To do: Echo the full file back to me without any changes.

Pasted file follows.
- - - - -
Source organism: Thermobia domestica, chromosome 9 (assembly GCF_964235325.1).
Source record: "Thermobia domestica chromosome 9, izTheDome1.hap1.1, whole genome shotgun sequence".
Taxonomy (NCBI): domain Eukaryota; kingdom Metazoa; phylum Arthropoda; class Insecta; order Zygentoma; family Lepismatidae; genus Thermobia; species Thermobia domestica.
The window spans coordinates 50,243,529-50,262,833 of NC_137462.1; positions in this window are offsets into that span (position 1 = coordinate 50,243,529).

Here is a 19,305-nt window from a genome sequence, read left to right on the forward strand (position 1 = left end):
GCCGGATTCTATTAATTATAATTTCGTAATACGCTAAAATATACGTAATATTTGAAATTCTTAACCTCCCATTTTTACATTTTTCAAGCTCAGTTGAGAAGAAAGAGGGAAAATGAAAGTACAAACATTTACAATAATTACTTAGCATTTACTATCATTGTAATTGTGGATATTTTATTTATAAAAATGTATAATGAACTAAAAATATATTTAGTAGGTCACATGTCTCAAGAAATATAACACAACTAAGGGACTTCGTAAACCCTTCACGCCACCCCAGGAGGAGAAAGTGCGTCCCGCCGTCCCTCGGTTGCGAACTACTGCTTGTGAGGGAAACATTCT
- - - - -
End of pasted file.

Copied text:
Source organism: Thermobia domestica, chromosome 9 (assembly GCF_964235325.1).
Source record: "Thermobia domestica chromosome 9, izTheDome1.hap1.1, whole genome shotgun sequence".
Taxonomy (NCBI): domain Eukaryota; kingdom Metazoa; phylum Arthropoda; class Insecta; order Zygentoma; family Lepismatidae; genus Thermobia; species Thermobia domestica.
The window spans coordinates 50,243,529-50,262,833 of NC_137462.1; positions in this window are offsets into that span (position 1 = coordinate 50,243,529).

Here is a 19,305-nt window from a genome sequence, read left to right on the forward strand (position 1 = left end):
GCCGGATTCTATTAATTATAATTTCGTAATACGCTAAAATATACGTAATATTTGAAATTCTTAACCTCCCATTTTTACATTTTTCAAGCTCAGTTGAGAAGAAAGAGGGAAAATGAAAGTACAAACATTTACAATAATTACTTAGCATTTACTATCATTGTAATTGTGGATATTTTATTTATAAAAATGTATAATGAACTAAAAATATATTTAGTAGGTCACATGTCTCAAGAAATATAACACAACTAAGGGACTTCGTAAACCCTTCACGCCACCCCAGGAGGAGAAAGTGCGTCCCGCCGTCCCTCGGTTGCGAACTACTGCTTGTGAGGGAAACATTCT